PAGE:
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BECKER
The First Season

Review by Gordon Justesen

Stars: Ted Danson, Terry Farrell, Hattie Winston, Shawnee Smith, Alex Desert
Creator: Dave Hackel
Audio: Dolby Surround
Video: Full Screen 1.33:1
Studio: Paramount
Features: See Review
Length: 370 Minutes
Release Date: April 1, 2008

“Don't worry about your baby, in a few months you'll be on your back with your legs up in the air, screaming like a banshee…pretty much what got you there in the first place.

Shows ***1/2

Before Dr. Gregory House gave uptight doctors a good name…there was John Becker.

In my mind, one is lucky enough to have played one memorable character in a television series, but Ted Danson managed to play two. For eleven seasons, he was serving up drinks and wooing women as bartender Sam Malone one of TV’s classics, Cheers. Five years later, Danson returned to prime time television as crotchety doctor John Becker in the ferociously funny sitcom, Becker.

You’ve never met a doctor quite like John Becker, and many would consider that a good thing. He’s not a bad doctor by any means, but his genius at his profession is always overshadowed by his personality. He’s angry, very opinionated and constantly annoyed by everything and everyone.

But since he runs a small practice in the Bronx, Becker has to put up with the many patients who can’t afford medical help in the big city. Patients do get their money’s worth of doctor-ly advice. But Becker doesn’t discriminate; all the sick and injured have to put up with his big mouth.

And yet, Becker does have a number of friends, or rather a few people who can stand him at just the perfect tolerable level. Everyday before heading to work, he makes stops by the local diner to share what’s driving him mad with owner Reggie (Terry Farrell) and blind newsstand worker Jake (Alex Desert). While at his office, his assistants Margaret (Hattie Winston) and newcomer Linda (Shawnee Smith) are the ones who must put up with the disgruntled doc.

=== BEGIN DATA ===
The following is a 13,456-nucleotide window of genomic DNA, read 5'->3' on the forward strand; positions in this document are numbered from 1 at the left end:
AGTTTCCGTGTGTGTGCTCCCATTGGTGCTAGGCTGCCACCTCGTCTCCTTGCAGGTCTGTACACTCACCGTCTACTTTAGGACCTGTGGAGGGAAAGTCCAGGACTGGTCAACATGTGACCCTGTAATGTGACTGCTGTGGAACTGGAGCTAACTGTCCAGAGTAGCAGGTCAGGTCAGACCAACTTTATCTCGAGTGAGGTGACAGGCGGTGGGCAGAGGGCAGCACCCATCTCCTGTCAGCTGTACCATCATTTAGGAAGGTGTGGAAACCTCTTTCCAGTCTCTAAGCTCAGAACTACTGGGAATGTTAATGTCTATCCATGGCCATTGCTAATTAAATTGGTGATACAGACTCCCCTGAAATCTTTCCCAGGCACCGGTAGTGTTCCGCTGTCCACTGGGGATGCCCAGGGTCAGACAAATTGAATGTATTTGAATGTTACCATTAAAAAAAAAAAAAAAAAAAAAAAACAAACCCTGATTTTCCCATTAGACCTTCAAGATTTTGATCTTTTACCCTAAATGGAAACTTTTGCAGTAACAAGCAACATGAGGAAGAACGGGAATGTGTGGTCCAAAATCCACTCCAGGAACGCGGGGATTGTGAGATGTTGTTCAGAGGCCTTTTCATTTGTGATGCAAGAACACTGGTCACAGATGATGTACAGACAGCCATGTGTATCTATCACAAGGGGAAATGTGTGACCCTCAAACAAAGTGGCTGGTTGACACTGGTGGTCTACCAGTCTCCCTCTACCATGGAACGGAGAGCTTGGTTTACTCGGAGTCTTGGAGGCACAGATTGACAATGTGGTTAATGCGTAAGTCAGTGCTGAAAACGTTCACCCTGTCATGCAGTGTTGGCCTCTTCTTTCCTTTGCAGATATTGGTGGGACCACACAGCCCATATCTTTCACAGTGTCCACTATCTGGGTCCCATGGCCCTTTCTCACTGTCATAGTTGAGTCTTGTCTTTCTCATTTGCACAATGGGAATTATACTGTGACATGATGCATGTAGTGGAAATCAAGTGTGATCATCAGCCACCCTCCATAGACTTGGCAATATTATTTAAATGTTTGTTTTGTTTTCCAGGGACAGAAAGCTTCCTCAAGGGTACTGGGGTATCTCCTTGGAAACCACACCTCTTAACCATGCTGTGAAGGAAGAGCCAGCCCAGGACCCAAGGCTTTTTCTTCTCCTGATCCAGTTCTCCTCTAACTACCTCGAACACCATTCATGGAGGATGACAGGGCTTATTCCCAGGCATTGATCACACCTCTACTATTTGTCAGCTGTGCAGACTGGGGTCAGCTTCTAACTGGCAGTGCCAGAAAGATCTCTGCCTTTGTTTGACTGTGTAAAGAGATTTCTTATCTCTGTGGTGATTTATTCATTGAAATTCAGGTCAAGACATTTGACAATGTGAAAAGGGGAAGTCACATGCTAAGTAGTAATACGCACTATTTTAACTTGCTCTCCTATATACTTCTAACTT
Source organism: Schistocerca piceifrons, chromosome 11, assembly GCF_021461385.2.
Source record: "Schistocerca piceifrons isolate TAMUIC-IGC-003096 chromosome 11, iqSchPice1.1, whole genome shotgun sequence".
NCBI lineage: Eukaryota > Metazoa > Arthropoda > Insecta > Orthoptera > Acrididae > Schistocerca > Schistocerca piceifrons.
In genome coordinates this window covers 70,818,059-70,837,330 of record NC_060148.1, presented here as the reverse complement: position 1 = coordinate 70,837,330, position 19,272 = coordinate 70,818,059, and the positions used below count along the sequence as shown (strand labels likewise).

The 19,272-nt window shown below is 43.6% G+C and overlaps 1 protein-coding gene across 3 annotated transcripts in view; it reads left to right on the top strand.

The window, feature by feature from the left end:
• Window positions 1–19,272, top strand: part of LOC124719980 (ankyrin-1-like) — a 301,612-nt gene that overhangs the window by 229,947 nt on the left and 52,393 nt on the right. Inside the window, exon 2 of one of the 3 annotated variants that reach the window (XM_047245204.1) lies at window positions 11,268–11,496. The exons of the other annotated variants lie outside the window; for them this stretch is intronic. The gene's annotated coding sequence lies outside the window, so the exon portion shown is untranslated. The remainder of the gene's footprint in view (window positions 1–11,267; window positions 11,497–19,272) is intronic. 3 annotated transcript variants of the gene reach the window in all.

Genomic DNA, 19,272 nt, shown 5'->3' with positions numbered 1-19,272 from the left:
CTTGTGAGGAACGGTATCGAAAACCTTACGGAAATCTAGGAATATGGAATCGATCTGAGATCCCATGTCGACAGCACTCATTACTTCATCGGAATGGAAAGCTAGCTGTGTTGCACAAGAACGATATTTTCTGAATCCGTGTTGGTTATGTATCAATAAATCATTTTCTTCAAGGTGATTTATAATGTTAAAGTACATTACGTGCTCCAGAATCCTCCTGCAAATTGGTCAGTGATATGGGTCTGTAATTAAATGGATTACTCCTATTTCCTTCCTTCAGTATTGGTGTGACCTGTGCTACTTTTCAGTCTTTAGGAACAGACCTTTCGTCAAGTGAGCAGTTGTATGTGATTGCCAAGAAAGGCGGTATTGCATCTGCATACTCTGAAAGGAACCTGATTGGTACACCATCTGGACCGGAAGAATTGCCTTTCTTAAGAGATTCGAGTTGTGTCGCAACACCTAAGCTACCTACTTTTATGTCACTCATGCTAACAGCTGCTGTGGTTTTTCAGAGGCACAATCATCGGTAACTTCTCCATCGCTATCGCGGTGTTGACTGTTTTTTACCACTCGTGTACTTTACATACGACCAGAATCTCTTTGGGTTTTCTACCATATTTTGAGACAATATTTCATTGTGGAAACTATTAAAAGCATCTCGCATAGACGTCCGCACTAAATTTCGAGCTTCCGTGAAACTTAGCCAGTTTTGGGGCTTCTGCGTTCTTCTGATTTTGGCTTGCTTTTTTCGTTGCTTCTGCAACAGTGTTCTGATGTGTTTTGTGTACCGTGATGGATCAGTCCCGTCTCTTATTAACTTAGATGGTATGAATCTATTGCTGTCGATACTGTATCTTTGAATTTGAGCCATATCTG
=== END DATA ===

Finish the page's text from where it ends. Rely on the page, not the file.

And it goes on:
Becker is never a happy camper, and Ted Danson’s dead on portrayal is what made the series the hysterical romp it was. Though I didn’t catch up with the series until it went into syndication, I was astonished to find out that Danson never received a single Emmy nomination during the show’s six-year run. The show itself never got nominated either, and I can’t see why. After all, a sitcom involving an irritable doctor making life hell for friends and patients alike is quite innovative.

Great sitcoms are hard to come by nowadays, and Becker represents one of the last great sitcoms to ever grace television. Despite the presence of a laugh track, the laughs never do feel forced and there is hardly a moment when the comedy isn’t razor sharp. And Ted Danson’s one of a kind performance of this one of a kind character speaks for itself, and if never seen a single episode before then you should make an appointment with Becker today.

Video ***

The series is presented in its original full screen format, and it looks as good as ever in this presentation. The image is that of a crisp and clear quality, and colors appear in superb form as well.

Audio ***

The 2.0 mix does an exceptional job with the traditionally formatted sit com. The guitar-fueled theme music sounds better than ever, and the dialogue delivery is top notch in every episode.

Features (Zero Stars)

Nothing. We at DMC would like to prescribe a dosage of extras on the releases of the remaining seasons.

Summary:

The arrival of Becker on DVD is one I’ve anticipated for some time now. It’s a hilarious show that remains as funny now as it did when it premiered on TV in the late 90s.

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